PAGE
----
Published 3:36 PM EDT Sep 28, 2018
WASHINGTON - The Senate Judiciary Committee hearing that pushed Brett Kavanaugh's nomination to a full Senate vote ended with a flurry of drama and uncertainty on Friday.
Many, even senators in the room, were left confused after the meeting ended abruptly after a rapid-fire vote on Kavanaugh's appointment to the high court. One senator who holds a deciding vote over Kavanaugh's future requested a delay and that the FBI investigate.
That request seemed to remain hanging when the meeting ended.
One thing is for certain: Kavanaugh's bid for the Supreme Court is moving to the Senate floor.
Here is a quick breakdown of what happened at the end of that meeting, and what happens now.
What did the committee vote on?
The committee voted along party lines, 11 Republicans voted "yes" and 10 Democrats voted "no," to move Brett Kavanaugh's Supreme Court nomination to the full Senate.
Sen. Jeff Flake, R-Ariz., was a deciding vote on the committee and will likely remain that way during a full Senate vote. He requested, as a condition of his support, a weeklong delay and an FBI investigation.
The vote was delayed multiple times today because of ongoing discussions with between Flake, Democrats and a number of key Republican senators, who could hold the deciding votes on Kavanaugh's future.
The drama left many without a clear understanding of how key senators would vote.
How did they get to that point?
Flake, who had been undecided, announced he will vote to advance Kavanaugh's nomination to the floor despite leaving Thursday's emotional hearing regarding accusations of sexual assault "with as much doubt as certainty."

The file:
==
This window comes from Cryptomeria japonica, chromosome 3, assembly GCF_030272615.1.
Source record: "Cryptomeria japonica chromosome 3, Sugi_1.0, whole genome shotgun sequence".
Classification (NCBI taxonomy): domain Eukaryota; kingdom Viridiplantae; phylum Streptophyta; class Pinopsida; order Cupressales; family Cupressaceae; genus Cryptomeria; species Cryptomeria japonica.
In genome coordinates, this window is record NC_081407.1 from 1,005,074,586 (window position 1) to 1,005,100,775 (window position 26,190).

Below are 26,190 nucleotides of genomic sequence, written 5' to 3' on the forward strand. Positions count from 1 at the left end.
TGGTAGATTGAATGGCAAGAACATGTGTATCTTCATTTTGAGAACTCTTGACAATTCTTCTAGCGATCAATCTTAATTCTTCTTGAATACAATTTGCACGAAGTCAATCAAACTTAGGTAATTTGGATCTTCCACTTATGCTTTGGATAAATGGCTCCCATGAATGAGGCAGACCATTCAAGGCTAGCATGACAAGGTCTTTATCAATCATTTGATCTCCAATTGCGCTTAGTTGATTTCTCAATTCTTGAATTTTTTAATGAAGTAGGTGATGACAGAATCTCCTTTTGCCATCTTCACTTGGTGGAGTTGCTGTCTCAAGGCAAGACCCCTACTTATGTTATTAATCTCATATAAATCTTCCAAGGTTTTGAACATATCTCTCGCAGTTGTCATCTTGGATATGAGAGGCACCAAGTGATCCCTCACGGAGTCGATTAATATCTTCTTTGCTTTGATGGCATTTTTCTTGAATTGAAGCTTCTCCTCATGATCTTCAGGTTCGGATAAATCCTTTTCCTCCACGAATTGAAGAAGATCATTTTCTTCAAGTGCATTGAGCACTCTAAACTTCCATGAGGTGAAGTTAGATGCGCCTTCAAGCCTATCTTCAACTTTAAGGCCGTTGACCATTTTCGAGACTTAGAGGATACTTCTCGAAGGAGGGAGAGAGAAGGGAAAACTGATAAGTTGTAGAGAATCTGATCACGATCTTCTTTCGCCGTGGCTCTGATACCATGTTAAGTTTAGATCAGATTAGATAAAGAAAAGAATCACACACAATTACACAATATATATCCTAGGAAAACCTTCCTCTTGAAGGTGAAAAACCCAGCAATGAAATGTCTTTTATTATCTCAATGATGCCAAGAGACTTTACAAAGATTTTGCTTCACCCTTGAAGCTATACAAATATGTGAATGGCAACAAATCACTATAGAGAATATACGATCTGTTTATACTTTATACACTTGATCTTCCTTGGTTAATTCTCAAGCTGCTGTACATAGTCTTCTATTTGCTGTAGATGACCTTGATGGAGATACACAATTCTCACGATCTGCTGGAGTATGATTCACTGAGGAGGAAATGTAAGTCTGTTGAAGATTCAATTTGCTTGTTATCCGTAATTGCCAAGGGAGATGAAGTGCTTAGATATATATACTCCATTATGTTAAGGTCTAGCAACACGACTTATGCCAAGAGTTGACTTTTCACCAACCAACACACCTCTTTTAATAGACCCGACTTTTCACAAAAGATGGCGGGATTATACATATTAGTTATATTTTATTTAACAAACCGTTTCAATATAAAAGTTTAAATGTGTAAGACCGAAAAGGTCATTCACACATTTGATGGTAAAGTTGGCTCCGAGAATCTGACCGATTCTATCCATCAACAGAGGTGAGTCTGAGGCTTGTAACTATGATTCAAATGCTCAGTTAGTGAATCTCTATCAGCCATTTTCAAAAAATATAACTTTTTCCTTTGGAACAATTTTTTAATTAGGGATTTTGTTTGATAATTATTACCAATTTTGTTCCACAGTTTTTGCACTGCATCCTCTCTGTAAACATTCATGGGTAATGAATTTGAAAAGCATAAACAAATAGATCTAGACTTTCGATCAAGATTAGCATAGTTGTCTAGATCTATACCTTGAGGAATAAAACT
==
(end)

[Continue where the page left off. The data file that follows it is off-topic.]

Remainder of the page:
"Our system of justice affords a presumption of innocence to the accused, absent corroborating evidence," Flake said in a prepared statement released shortly before the committee's meeting. "That is what binds us to the rule of law."
But Flake said he wants the full Senate vote delayed for a week in order to have the FBI conduct further investigation. That decision will be left up to Senate leaders and the president.
Why did the meeting end so abruptly?
Shortly after voting to move Kavanaugh's Supreme Court nomination to the Senate floor, the Senate Judiciary Committee continued discussions about a possible one-week FBI investigation into sexual assault claims levied against Kavanaugh.
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As Flake, discussed his hope that the FBI investigation would take place before the full Senate voted on Kavanaugh's nomination, committee chairman Chuck Grassley, R-Iowa, cut him off by invoking the two-hour rule and adjourning the meeting.
The rule, Senate Rule XXVI, is an archaic rule dictating how long Senate committees and subcommittees can meet when the Senate isn't in session. The rule states no Senate panel can meet for more than two hours, or past 2 p.m., without the permission of the Senate.
What happens now and who can call for the FBI investigation?
Only the White House can force the FBI to undertake such a probe. But if Flake and other Republicans demand it, President Donald Trump may have no choice.
Committee chairman Chuck Grassley, R-Iowa, called the arrangement "a gentlemen's and women's agreement" rather than a formal amendment, which left the committee's Democratic leader, Dianne Feinstein, flabbergasted.
Republicans didn't seem to be looking forward to the next steps: "Someone's got to explain this to Trump," Sen. Lindsey Graham, R-S.C., told reporters.